Burping not usually associated with H. pylori
DEAR DR. ROACH: My friend was diagnosed with H. pylori. He was treated and then later he was given a stool sample test. This test showed "negative," and he was told that it means he does not have the H. pylori bacteria anymore. No more medication was given to him, and no special or restricted diet was advised.
Unfortunately, he continues to burp all day and all night, no matter what he eats or doesn't eat. He is always suffering from built-up gas. Can you advise on what could be the cause? – D.J.Y.
ANSWER: Helicobacter pylori is a bacteria species that can infect the lining of the stomach. It may cause symptoms of abdominal discomfort, but it also causes stomach ulcers in some people. It increases the risk of a rare cancer of the stomach.
Burping or belching (since we doctors come from a tradition of speaking Latin, we sometimes use the Latin word "eructation") is not typically caused by H. pylori; rather, it is caused by excessive intake of gas through eating or chewing gum and from dissolved gas in carbonated beverages. Your friend should avoid gum and fizzy drinks; he should eating slowly and in a relaxed fashion. Above all, knowing that burping does not indicate serious problems in the stomach should help your friend.
Digestive ailments can lead sufferers to suspect the worst. The booklet on colon cancer provides useful information on the causes and cures of this common malady. Readers can obtain a copy by writing: Dr. Roach – No. 505, Box 536475, Orlando, FL 32853-6475. Enclose a check or money order (no cash) for $4.75 U.S./$6 Can. with the recipient's printed name and address. Please allow four weeks for delivery.
DEAR DR. ROACH: As a result of neurofibromatosis type 2, I have bilateral acoustic neuromas, which I have lived with for many years. These noncancerous tumors, also known as schwannomas, on my auditory nerves have caused my hearing to worsen over time. What is your opinion about the current treatment options for acoustic neuromas? – T.D.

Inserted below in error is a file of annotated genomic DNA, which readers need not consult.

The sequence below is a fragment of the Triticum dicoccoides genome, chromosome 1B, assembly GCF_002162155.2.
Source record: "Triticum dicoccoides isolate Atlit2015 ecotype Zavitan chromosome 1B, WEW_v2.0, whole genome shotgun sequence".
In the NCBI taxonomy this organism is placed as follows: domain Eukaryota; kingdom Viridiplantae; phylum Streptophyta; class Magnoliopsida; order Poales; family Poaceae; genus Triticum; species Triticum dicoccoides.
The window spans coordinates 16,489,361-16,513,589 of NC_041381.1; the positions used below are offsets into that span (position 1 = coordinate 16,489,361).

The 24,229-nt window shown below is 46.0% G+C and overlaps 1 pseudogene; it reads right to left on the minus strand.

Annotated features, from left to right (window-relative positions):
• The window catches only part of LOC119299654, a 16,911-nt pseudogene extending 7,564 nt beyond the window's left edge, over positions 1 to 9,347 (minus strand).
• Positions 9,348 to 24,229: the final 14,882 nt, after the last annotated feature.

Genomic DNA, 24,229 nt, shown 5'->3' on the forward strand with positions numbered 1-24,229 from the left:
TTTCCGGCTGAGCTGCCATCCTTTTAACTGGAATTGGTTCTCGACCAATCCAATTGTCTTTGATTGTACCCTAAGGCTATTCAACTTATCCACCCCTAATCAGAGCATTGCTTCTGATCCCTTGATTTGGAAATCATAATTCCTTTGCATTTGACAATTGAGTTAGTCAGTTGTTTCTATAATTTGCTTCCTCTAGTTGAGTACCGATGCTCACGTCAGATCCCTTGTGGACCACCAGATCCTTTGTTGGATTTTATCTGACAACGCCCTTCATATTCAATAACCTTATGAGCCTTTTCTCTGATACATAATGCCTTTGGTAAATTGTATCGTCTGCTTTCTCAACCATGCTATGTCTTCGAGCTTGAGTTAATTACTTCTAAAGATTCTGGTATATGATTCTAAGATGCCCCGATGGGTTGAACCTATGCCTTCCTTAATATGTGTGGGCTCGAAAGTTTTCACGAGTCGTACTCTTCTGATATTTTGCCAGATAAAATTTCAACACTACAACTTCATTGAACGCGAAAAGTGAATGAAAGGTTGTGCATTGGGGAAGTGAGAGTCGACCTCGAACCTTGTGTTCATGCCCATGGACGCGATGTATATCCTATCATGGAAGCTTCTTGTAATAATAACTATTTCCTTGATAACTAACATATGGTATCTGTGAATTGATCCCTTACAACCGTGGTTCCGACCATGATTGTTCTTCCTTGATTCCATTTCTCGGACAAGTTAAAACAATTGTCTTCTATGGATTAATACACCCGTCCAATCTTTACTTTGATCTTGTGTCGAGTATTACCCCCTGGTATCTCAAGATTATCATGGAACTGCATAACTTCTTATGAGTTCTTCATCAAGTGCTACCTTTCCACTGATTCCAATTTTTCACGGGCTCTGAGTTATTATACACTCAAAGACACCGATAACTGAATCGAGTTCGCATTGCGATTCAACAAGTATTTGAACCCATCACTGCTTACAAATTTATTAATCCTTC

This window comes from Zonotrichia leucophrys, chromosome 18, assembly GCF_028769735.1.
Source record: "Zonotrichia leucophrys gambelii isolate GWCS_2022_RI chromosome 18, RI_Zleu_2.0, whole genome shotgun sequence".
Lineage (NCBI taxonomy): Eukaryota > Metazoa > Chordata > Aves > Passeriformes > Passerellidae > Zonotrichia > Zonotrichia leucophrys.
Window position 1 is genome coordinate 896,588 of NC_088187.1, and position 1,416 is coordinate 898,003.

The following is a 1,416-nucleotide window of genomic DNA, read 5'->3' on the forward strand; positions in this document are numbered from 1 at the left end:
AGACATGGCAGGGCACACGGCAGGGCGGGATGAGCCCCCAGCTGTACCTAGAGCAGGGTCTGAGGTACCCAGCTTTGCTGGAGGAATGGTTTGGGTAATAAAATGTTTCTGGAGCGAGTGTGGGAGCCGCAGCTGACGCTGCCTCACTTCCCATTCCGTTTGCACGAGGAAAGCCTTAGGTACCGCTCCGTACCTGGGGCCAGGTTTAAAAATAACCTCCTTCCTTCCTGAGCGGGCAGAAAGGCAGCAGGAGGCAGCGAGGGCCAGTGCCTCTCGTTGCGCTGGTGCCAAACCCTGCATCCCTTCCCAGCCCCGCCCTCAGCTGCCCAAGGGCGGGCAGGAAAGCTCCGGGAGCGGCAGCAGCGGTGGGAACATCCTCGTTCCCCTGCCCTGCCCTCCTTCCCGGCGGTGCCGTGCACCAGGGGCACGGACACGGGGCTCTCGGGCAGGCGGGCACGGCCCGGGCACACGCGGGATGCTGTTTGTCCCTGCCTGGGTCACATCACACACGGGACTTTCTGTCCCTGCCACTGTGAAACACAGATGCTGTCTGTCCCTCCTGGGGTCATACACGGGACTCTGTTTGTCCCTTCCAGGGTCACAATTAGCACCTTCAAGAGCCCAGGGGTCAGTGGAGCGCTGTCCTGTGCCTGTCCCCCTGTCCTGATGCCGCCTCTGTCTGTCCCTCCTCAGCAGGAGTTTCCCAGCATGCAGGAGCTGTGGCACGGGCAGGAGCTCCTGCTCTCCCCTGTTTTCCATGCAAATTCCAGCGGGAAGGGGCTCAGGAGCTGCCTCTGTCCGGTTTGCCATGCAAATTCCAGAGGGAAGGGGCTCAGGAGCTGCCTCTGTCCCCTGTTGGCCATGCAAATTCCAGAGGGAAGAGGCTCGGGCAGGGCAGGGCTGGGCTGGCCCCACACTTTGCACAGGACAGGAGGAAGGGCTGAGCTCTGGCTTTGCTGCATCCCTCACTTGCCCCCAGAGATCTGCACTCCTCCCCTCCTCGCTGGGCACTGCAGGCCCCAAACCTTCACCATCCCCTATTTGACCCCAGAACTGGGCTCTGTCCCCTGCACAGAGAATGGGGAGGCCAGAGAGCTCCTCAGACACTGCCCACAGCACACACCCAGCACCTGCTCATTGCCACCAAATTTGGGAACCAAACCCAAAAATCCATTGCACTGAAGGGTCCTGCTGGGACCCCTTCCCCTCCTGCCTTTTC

ANSWER: Acoustic neuromas are exactly as you describe, noncancerous tumors arising from the Schwann cells that surround and protect the eighth cranial nerve, which is responsible for hearing and sense of balance. These tumors can happen sporadically or in people with neurofibromatosis type 2. The most common symptoms are gradual hearing loss and tinnitus.
Treatment can be with surgery or radiation. If surgery is considered, find an experienced surgical team, often consisting of both a neurosurgeon and a specialist in ear surgery. Surgical cure can be limited by desire to preserve the affected eighth nerve and its nearby companion, the seventh cranial nerve ( facial nerve), responsible for muscle control of the face. Hearing rarely improves after surgery, so early identification of the cause of hearing loss and tinnitus is critical.
Radiation, including stereotactic techniques such as gamma knife, and newer modalities such as proton beam, is an effective treatment also, but it may have lower rates of hearing preservation. The best treatment depends on so many factors that only a specialist with detailed information can make the correct recommendation.
NF2 is a rare disorder (about 1 in 25,000 people) that can occur in families or as the result of a gene mutation. Ninety to 95 percent of people with NF2 will develop acoustic neuromas, usually by age 30. Management of acoustic neuromas in NF2 is more complex than in people with sporadic tumors, and usually includes surgery rather than radiation. Recurrence and complication rates may be higher in NF2 patients than in those with sporadic tumors. Not all tumors need to be treated, especially since treatment sometimes fails. Newer treatments, such as bevacizumab, may be helpful in NF2-associated acoustic neuromas.
More information is available online at www.nfnetwork.org.